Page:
‚If you ask the wrong questions, you’ll get the wrong answers every time.‛
Travelling to different conference venues means that I get to spend a lot of time in the car. One of the favourite venues of South African conference organisers is Sun City. Located in the Northwest Province in an extinct volcano crater, Sun City is one of South Africa’s premiere conference and holiday destinations. The 2 hour one way journey from Johannesburg to Sun City is reasonably scenic, and is a fairly descent road, although single-carriage most of the way � and if I’ve seen any really bad driving on my travels, most of it has been on this particular route.

Driving back from Sun City, just after the turn off onto the N4 highway that takes you between Rustenburg and Pretoria, there is a large billboard sign, put up by the South African Road Safety Campaign, ‚Drive Alive‛. The sign simply says, ‘SPEED KILLS’ and on the sign is a cheetah in the process of taking down a young springbok.
The objective of this particular campaign, of course, is to remind motorists that driving at excessively high speeds is dangerous and that speed can kill. However it struck me as I was driving home the other day and saw this sign again that there was a problem with this particular picture. The speed that killed the springbok was not that it was moving quickly but in fact that it was moving slowly. In fact, if the springbok had wanted to die an even earlier death it could have actually just stopped its motor and stood still. The speed that was killing was not the speed of the cheetah going too fast, the speed that was killing was the speed of the springbok going too slow.
It got me thinking in two different directions. The first one is fairly obvious and applies across different industries. If, as we move into the connection economy, we need storytellers – people who are able to create connections and talk in analogies and metaphors so that the complex systems of the world are made easy for the average human being – we need to make sure the storytellers that we employ tell the right stories. At first glance, and I have seen that sign many times, I could not work out why it didn’t make sense to me. The cheetah was clearly moving quickly and was clearly killing the springbok â€? ‘SPEED KILLS’ was therefore a good message. But something had always bugged me about that sign. It’s taken a few months, but I have worked it out.
The problem is that if the story doesn’t make sense, even if you are not sure why it doesn’t make sense, and even if the lack of sense is purely at a subconscious level, the story will not stick and the impact that we want the story, the analogy, the picture, the metaphor, to have will not sit in the heart and soul of the observer and will certainly not bring about any changed behaviours.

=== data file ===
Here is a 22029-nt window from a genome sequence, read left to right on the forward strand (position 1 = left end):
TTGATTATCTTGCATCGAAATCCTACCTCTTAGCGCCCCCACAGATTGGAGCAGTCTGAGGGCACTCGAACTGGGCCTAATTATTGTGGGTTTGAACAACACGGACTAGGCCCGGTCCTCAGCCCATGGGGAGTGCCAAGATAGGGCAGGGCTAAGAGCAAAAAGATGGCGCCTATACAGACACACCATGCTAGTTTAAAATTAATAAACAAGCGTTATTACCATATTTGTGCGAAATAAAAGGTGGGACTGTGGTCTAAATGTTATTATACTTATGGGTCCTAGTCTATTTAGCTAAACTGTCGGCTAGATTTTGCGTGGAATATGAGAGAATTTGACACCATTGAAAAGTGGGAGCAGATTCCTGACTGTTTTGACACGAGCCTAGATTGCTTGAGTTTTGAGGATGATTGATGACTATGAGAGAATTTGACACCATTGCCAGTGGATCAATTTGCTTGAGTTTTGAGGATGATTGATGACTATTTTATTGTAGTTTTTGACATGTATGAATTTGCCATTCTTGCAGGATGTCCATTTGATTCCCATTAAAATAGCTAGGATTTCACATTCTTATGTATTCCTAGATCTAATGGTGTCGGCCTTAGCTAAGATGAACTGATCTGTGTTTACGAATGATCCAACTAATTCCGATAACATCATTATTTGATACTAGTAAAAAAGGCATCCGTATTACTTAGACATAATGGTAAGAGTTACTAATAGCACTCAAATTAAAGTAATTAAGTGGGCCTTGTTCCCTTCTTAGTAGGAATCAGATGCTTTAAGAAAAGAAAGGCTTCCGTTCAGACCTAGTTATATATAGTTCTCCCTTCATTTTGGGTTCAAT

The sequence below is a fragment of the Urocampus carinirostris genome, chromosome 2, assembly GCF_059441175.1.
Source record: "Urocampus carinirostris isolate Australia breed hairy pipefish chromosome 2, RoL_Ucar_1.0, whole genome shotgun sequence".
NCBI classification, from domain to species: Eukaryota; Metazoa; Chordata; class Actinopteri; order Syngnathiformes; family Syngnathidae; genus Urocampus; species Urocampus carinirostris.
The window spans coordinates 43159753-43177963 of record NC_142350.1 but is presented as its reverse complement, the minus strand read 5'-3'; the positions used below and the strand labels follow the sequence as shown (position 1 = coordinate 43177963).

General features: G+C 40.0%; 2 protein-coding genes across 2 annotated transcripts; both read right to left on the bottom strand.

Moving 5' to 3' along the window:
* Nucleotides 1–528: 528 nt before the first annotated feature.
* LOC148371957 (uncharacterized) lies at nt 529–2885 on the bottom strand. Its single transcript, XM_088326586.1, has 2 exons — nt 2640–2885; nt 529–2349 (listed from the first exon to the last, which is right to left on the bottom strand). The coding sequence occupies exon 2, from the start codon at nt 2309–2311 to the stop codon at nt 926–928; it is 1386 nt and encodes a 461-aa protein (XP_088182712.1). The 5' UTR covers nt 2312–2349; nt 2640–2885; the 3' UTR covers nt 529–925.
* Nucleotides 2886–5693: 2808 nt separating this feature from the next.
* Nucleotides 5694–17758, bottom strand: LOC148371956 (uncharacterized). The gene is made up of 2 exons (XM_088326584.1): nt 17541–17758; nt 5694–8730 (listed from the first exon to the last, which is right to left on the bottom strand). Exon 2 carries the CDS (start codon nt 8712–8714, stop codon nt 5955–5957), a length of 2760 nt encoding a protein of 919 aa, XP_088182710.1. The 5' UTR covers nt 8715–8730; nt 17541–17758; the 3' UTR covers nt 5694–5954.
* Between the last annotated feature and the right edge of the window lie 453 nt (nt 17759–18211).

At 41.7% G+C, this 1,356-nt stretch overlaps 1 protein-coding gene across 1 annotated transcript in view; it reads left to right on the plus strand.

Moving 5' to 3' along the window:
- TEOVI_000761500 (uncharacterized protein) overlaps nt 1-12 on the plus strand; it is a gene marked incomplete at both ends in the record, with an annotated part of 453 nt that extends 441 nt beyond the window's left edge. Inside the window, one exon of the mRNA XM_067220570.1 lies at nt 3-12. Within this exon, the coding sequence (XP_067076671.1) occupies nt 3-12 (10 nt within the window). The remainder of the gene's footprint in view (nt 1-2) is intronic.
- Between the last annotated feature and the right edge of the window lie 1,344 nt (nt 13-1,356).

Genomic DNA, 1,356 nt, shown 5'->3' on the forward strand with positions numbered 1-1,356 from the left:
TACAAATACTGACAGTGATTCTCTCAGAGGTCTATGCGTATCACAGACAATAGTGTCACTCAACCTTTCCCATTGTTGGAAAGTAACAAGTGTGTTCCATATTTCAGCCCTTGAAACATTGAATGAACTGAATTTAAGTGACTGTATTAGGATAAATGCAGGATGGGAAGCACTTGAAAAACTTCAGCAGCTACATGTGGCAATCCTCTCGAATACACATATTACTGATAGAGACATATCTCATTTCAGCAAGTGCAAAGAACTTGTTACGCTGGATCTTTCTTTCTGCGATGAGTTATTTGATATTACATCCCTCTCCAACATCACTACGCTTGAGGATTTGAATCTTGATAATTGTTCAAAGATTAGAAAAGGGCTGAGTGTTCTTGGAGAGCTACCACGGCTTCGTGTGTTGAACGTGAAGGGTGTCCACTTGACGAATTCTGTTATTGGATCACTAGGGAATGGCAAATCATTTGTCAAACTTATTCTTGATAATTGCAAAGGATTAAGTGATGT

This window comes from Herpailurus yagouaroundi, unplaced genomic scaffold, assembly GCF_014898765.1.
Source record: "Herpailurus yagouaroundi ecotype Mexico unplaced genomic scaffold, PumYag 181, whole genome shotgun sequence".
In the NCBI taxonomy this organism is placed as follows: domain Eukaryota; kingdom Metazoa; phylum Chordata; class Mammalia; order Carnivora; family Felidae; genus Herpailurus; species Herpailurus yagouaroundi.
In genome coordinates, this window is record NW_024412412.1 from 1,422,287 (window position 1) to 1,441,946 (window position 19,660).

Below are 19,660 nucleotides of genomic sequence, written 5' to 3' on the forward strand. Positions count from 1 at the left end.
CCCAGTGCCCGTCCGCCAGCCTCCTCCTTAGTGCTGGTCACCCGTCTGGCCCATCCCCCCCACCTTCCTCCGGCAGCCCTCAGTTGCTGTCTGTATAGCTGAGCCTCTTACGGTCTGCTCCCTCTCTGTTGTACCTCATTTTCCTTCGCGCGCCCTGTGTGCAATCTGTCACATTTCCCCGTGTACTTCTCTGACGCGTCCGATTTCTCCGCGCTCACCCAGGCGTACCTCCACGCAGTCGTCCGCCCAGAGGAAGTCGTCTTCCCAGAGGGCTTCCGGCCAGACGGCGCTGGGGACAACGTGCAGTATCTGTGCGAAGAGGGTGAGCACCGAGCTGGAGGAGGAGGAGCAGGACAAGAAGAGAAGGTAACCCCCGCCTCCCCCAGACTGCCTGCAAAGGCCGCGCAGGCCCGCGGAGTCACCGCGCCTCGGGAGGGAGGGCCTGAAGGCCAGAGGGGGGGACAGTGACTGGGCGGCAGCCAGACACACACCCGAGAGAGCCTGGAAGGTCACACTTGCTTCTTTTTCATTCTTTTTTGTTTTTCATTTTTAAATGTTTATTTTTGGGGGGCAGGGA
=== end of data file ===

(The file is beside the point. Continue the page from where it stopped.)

If you tell the wrong stories, you’ll produce the wrong behaviour, every time.
So it is with this particular ‘SPEED KILLS’ campaign.
But the second way that my thoughts went, was to the actual campaign itself, and as a outsider to the driver safety awareness campaign, ‘Drive Alive’ in South Africa, I must admit I have never understood their logic.
The problem with the ‘Drive Alive’ campaign is that it focuses on an area that many experts have indicated is not the primary cause of the problem it is trying to solve. Most of the ‘Drive Alive’ campaign’s promotional tactics are aimed at getting drivers to reduce their speed in an effort to stop road accidents and therefore deaths on the road. The argument is that speed is the main cause of road accidents. The problem is that there is faulty logic and faulty statistics at work within the ‘Drive Alive’ campaign.
Firstly, Drive Alive’s statistics are normally only publicised around major holidays, centering on the Easter weekend and the Christmas period. The statistics made available on the Drive Alive website show deaths over major holiday periods up to and including Easter 2004, yet only show comparative figures for all months of the year up to 2002. It is thus impossible to tell how much more pronounced accidents are during peak season. Statistics can be made to show just about anything, and unless the data and methods are known, the stats are fairly useless.
The second problem with the faulty statistics is that they don’t stress the different causes of those deaths. As far as I can ascertain from media reports over the years, the vast majority of deaths on the road, are from pedestrians being killed. Now, of course speed would contribute to pedestrian deaths, a car moving at 20 km/h is more likely to be able to stop and avoid a pedestrian than a car moving at 120km/h. But to indicate that a car moving at a 100km/h is much less likely to cause an accident than a car moving at 150km/h is entirely unproven � especially of that car is hitting a stationery object, such as a pedestrian. Although part of the problem may be the speed at which cars are travelling, the most important and vital part of the problem is pedestrians who are not making allowance for the fact that they are crossing roads on which cars are moving very quickly. Most of these deaths occur as people attempt to cross highways and many to do so during difficult conditions for motorists at nighttime or at sunrise or sunset. This surely cannot be blamed on speed alone.